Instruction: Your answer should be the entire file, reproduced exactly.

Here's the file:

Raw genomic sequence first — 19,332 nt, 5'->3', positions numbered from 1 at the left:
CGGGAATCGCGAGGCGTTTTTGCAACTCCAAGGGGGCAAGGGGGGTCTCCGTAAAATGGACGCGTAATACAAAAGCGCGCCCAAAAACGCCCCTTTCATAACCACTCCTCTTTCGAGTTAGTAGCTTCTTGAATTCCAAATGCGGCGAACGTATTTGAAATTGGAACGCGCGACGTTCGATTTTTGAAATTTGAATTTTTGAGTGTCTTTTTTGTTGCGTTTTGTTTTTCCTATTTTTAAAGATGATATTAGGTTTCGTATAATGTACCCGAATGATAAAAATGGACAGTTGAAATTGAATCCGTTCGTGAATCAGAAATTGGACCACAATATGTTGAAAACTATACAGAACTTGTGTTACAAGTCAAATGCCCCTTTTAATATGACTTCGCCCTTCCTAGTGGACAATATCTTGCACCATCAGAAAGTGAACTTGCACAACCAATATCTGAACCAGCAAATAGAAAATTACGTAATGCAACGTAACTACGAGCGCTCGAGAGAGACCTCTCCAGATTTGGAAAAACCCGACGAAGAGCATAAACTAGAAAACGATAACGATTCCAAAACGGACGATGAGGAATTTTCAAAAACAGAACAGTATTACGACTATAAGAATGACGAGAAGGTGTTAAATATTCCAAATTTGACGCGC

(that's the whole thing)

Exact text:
Raw genomic sequence first — 19,332 nt, 5'->3', positions numbered from 1 at the left:
CGGGAATCGCGAGGCGTTTTTGCAACTCCAAGGGGGCAAGGGGGGTCTCCGTAAAATGGACGCGTAATACAAAAGCGCGCCCAAAAACGCCCCTTTCATAACCACTCCTCTTTCGAGTTAGTAGCTTCTTGAATTCCAAATGCGGCGAACGTATTTGAAATTGGAACGCGCGACGTTCGATTTTTGAAATTTGAATTTTTGAGTGTCTTTTTTGTTGCGTTTTGTTTTTCCTATTTTTAAAGATGATATTAGGTTTCGTATAATGTACCCGAATGATAAAAATGGACAGTTGAAATTGAATCCGTTCGTGAATCAGAAATTGGACCACAATATGTTGAAAACTATACAGAACTTGTGTTACAAGTCAAATGCCCCTTTTAATATGACTTCGCCCTTCCTAGTGGACAATATCTTGCACCATCAGAAAGTGAACTTGCACAACCAATATCTGAACCAGCAAATAGAAAATTACGTAATGCAACGTAACTACGAGCGCTCGAGAGAGACCTCTCCAGATTTGGAAAAACCCGACGAAGAGCATAAACTAGAAAACGATAACGATTCCAAAACGGACGATGAGGAATTTTCAAAAACAGAACAGTATTACGACTATAAGAATGACGAGAAGGTGTTAAATATTCCAAATTTGACGCGC